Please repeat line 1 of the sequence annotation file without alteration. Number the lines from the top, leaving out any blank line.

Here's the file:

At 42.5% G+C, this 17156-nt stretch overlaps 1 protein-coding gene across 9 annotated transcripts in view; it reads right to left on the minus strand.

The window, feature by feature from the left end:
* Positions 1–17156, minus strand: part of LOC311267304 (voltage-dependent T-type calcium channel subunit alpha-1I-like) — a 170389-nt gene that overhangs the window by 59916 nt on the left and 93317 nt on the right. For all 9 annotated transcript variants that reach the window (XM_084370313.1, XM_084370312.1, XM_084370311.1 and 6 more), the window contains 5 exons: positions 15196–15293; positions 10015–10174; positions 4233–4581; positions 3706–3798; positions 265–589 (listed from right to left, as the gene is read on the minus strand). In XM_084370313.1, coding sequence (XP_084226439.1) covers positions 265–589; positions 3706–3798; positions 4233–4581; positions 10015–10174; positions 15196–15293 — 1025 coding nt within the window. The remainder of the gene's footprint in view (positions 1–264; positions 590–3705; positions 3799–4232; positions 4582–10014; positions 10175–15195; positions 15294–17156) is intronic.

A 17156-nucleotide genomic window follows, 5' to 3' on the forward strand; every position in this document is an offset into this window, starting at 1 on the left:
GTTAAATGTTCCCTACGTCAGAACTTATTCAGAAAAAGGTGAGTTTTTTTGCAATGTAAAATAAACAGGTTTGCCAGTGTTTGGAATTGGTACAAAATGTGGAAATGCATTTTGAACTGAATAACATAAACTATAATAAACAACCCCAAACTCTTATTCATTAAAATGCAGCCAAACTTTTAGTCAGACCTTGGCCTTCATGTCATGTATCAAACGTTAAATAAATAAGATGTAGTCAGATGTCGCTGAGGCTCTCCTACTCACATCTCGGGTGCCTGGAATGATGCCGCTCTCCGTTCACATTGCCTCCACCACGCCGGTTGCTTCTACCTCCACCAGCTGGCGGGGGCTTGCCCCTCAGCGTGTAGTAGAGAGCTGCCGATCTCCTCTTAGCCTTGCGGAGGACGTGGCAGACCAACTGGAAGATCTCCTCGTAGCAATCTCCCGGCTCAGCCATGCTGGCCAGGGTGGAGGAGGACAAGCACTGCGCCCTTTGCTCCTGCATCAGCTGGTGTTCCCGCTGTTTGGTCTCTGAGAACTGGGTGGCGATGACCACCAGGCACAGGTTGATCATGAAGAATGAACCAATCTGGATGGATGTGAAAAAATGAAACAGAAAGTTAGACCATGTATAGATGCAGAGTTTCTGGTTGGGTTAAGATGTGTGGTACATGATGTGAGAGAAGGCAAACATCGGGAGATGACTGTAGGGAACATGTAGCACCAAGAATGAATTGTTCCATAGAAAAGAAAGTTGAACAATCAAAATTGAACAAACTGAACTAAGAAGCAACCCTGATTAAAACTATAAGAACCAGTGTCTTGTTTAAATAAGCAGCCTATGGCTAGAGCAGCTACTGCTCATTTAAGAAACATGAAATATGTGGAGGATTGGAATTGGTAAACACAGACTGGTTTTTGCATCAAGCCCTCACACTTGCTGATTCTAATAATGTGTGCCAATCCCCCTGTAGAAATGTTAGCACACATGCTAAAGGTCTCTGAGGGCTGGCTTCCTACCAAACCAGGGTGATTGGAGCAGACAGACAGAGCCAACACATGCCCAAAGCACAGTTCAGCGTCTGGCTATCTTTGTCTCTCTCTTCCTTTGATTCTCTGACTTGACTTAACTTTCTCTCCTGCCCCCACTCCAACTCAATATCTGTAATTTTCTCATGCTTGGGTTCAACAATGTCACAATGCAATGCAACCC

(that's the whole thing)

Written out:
At 42.5% G+C, this 17156-nt stretch overlaps 1 protein-coding gene across 9 annotated transcripts in view; it reads right to left on the minus strand.